Carolyn Lesorogol researches international social development to understand how dynamic social change processes affect the well-being of families and communities. Using ethnography and mixed methods, she investigates the transition from communal to private land among Samburu pastoralists in Kenya, and its long term effects on land-use, cooperation, social norms and livelihoods.
Her recent work combines household-level data and agent-based and simulation computer modeling to examine how household land-use decisions affect ecological and well-being indicators. Lesorogol also designs and implements capacity building community programs
including work with a community association in Kenya introducing a highly productive breed of dairy goats to improve household nutrition and income.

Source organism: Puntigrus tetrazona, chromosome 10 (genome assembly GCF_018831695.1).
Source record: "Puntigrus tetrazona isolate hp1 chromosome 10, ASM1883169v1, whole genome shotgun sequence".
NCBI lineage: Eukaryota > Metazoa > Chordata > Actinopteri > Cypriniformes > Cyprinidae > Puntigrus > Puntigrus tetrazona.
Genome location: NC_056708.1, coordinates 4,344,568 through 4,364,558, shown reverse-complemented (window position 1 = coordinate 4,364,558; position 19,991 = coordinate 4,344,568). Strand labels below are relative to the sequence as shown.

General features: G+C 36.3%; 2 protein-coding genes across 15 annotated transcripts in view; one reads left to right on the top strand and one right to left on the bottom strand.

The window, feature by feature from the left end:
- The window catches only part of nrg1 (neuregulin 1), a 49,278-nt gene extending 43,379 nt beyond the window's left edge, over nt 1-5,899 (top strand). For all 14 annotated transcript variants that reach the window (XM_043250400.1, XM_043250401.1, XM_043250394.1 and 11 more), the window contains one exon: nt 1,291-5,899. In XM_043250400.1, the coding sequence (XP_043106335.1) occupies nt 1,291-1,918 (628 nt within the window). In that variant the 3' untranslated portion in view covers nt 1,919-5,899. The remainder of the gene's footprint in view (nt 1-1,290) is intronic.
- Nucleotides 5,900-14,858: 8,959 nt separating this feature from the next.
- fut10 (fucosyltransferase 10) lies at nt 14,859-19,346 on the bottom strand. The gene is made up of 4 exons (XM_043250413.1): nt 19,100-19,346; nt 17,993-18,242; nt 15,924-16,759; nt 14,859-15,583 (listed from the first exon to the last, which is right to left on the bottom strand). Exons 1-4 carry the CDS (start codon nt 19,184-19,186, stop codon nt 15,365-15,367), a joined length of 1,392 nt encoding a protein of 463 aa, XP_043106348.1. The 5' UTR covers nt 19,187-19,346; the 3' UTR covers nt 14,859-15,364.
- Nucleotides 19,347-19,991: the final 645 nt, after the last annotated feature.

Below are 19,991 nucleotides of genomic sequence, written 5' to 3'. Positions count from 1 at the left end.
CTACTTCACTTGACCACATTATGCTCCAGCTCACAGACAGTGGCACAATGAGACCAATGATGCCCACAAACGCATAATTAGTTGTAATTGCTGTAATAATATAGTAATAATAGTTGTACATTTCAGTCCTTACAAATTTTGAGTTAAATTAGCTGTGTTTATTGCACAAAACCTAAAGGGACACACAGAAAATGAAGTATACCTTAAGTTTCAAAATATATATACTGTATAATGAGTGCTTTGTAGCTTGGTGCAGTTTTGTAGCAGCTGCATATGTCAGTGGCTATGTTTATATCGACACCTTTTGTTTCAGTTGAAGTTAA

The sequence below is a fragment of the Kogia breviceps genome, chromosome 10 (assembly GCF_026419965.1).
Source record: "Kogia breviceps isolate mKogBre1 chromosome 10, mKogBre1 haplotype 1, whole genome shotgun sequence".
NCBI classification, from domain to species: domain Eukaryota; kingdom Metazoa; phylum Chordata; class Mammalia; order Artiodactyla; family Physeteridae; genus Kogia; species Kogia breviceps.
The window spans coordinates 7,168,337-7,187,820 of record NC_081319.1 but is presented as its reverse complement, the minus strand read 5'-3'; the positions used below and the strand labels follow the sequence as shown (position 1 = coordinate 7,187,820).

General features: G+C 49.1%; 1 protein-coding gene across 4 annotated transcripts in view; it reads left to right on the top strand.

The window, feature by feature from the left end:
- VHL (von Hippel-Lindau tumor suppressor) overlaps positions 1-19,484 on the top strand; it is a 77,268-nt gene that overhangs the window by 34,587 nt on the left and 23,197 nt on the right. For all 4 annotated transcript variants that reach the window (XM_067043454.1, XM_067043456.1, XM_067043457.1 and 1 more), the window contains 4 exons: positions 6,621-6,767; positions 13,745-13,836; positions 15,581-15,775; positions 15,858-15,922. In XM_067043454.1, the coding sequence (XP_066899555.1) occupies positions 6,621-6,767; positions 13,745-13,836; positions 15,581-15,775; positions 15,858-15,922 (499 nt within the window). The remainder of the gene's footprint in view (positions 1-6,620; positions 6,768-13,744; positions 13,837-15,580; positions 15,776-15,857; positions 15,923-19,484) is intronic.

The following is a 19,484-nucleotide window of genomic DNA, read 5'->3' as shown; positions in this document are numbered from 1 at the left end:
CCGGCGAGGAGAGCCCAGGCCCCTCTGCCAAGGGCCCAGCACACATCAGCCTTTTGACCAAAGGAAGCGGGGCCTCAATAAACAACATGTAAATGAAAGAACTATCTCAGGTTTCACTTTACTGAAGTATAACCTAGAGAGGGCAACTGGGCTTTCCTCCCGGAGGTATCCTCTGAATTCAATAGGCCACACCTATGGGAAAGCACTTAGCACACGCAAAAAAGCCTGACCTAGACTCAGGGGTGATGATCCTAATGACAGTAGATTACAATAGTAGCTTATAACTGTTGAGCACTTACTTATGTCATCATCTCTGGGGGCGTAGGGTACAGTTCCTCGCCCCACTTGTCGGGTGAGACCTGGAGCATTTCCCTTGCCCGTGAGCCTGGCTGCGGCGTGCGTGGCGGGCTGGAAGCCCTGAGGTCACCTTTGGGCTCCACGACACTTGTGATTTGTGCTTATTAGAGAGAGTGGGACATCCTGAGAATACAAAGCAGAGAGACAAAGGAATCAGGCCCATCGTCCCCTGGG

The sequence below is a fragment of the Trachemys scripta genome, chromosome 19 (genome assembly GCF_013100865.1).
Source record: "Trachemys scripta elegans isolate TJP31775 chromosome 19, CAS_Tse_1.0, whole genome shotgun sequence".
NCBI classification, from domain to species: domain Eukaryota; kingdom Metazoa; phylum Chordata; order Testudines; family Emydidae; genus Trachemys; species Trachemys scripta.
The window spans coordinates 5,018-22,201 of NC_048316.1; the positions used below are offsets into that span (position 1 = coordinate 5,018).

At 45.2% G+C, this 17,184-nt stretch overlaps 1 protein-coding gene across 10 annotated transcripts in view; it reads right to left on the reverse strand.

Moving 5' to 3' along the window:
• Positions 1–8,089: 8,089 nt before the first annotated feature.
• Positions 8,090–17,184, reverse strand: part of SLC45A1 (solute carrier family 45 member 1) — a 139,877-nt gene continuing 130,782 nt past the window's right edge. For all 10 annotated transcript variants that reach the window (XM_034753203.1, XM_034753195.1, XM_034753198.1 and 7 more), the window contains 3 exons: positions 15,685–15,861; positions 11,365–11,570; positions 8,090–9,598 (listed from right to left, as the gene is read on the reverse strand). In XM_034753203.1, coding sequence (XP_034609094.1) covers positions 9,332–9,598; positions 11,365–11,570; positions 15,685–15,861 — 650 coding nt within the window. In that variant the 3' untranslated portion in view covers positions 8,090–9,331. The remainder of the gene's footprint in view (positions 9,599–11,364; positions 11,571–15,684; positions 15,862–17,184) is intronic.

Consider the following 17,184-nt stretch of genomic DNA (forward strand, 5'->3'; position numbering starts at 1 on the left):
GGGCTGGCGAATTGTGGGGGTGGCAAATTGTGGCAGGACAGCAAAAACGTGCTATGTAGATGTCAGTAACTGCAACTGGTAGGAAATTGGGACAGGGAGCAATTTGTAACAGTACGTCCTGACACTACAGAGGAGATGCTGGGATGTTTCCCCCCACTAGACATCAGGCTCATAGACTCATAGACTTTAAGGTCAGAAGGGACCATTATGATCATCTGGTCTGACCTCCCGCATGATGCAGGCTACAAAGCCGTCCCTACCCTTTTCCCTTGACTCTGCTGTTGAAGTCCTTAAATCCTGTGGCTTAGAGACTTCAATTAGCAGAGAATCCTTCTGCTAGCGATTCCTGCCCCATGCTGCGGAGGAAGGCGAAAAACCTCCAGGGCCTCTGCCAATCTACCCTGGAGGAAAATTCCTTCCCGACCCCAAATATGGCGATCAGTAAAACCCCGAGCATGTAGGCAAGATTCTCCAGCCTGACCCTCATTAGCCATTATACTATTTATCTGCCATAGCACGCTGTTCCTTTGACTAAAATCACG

Lesorogol is currently a member of the executive board of the American Anthropological Association and on the editorial board of Research in Economic Anthropology.
As an associate dean, Lesorogol leads the Brown School’s efforts to engage students, faculty and staff in issues of global significance. Global Programs supports international practica, international field-based courses, research and global programming at the school. She teaches master’s classes in international social development theory and practice and the doctoral course in qualitative research, and she coordinates the International Social and Economic Development concentration in the Master of Social Work program.